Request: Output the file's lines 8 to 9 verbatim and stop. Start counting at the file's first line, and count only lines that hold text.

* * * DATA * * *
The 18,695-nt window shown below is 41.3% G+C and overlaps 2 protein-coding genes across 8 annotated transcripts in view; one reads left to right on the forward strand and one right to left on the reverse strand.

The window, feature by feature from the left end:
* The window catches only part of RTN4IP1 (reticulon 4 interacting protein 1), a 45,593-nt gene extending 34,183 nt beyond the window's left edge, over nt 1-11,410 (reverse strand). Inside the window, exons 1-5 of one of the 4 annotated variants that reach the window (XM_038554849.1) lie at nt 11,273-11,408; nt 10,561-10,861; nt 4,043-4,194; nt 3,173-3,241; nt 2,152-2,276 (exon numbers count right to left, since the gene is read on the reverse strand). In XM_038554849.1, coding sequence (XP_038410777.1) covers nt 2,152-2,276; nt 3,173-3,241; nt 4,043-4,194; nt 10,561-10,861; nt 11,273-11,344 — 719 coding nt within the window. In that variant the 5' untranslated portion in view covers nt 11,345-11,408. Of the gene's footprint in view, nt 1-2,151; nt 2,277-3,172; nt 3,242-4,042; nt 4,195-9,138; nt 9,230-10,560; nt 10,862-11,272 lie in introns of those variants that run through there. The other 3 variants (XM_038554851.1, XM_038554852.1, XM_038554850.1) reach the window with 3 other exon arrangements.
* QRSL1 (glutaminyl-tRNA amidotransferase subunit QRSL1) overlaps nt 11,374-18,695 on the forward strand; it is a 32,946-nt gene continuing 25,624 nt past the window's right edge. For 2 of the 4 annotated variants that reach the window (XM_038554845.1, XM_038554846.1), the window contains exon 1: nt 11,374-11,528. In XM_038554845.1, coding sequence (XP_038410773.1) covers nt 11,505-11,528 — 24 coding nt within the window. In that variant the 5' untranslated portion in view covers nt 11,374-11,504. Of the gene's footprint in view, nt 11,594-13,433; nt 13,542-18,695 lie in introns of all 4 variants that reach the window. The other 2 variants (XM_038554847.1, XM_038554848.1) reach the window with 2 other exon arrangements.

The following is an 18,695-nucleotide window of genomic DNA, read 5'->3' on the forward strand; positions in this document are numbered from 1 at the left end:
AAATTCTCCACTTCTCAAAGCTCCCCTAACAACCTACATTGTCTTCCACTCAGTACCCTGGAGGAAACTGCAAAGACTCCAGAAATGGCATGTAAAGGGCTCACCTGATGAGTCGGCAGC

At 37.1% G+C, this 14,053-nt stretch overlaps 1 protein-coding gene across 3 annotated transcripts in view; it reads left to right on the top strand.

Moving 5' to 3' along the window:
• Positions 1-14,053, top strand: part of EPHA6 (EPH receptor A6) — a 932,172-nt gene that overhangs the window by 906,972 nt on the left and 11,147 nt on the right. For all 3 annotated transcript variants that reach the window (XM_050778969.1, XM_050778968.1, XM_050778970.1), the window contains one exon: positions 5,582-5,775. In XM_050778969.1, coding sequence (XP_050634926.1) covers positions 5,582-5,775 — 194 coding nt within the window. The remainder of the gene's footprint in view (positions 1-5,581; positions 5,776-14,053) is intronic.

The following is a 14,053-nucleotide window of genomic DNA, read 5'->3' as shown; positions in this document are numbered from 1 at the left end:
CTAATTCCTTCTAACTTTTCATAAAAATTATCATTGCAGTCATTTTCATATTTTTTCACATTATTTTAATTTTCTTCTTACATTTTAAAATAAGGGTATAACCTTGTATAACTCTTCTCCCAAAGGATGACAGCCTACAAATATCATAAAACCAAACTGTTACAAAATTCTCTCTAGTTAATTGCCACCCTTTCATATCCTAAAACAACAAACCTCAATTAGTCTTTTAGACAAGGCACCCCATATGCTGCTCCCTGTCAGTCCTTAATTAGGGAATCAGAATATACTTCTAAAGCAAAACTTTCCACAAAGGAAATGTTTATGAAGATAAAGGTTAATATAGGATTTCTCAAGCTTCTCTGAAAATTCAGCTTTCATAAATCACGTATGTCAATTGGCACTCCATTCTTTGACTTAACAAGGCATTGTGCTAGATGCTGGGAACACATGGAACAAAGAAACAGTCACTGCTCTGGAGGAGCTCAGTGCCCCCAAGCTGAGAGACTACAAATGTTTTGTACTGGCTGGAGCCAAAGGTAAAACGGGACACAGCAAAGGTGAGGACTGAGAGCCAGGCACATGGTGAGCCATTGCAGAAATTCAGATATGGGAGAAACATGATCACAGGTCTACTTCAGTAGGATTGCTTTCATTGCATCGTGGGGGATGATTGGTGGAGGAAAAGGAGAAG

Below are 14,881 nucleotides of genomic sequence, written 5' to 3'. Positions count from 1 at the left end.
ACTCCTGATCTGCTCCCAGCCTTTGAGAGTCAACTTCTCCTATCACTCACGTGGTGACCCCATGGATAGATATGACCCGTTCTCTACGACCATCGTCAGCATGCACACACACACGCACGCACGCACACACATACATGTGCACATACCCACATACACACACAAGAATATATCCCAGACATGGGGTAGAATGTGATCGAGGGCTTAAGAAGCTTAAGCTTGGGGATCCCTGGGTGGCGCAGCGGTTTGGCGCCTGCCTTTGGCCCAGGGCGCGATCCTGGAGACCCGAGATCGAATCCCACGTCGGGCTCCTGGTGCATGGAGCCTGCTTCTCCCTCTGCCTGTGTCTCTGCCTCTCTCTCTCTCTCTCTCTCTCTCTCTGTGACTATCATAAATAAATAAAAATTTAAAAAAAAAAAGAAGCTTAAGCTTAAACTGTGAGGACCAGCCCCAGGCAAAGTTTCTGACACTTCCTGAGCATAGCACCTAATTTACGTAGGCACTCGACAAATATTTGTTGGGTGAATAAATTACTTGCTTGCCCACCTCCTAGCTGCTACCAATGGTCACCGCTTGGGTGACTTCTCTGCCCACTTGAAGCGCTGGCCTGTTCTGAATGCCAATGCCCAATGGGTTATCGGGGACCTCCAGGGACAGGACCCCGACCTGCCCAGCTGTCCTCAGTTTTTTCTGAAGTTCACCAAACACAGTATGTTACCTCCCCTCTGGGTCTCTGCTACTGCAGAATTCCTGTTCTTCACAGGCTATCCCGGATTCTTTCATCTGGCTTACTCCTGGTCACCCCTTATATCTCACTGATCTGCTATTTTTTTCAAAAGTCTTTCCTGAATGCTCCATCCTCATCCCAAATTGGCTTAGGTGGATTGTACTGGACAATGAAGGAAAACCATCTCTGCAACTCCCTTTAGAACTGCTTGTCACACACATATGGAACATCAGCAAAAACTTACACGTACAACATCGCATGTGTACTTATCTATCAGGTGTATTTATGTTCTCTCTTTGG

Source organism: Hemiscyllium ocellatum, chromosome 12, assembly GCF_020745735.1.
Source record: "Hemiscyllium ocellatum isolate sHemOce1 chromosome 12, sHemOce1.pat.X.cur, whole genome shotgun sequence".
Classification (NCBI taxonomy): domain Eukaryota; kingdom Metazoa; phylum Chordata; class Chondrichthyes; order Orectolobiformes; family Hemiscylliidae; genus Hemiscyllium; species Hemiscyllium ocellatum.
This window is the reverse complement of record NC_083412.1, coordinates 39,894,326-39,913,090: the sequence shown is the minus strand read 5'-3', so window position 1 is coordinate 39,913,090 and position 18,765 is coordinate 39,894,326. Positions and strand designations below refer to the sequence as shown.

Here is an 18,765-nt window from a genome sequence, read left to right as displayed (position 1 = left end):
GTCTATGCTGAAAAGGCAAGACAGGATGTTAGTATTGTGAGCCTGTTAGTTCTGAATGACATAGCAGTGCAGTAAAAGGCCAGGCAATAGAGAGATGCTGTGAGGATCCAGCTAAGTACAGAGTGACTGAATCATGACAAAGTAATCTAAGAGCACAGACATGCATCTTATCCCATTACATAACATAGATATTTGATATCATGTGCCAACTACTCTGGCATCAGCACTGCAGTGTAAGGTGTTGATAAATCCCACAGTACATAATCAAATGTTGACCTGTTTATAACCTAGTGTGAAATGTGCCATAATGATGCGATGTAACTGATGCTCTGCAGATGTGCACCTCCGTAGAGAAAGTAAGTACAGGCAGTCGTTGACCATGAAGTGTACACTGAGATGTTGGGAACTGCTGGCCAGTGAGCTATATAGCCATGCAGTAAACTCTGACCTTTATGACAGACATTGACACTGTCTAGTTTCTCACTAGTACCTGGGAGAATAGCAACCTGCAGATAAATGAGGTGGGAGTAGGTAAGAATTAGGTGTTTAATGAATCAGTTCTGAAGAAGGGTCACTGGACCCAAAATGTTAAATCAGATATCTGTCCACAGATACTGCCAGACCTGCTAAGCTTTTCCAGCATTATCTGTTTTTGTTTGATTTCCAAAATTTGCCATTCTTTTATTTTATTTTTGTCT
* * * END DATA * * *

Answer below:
Moving 5' to 3' along the window:
• Positions 1-14,053, top strand: part of EPHA6 (EPH receptor A6) — a 932,172-nt gene that overhangs the window by 906,972 nt on the left and 11,147 nt on the right. For all 3 annotated transcript variants that reach the window (XM_050778969.1, XM_050778968.1, XM_050778970.1), the window contains one exon: positions 5,582-5,775. In XM_050778969.1, coding sequence (XP_050634926.1) covers positions 5,582-5,775 — 194 coding nt within the window. The remainder of the gene's footprint in view (positions 1-5,581; positions 5,776-14,053) is intronic.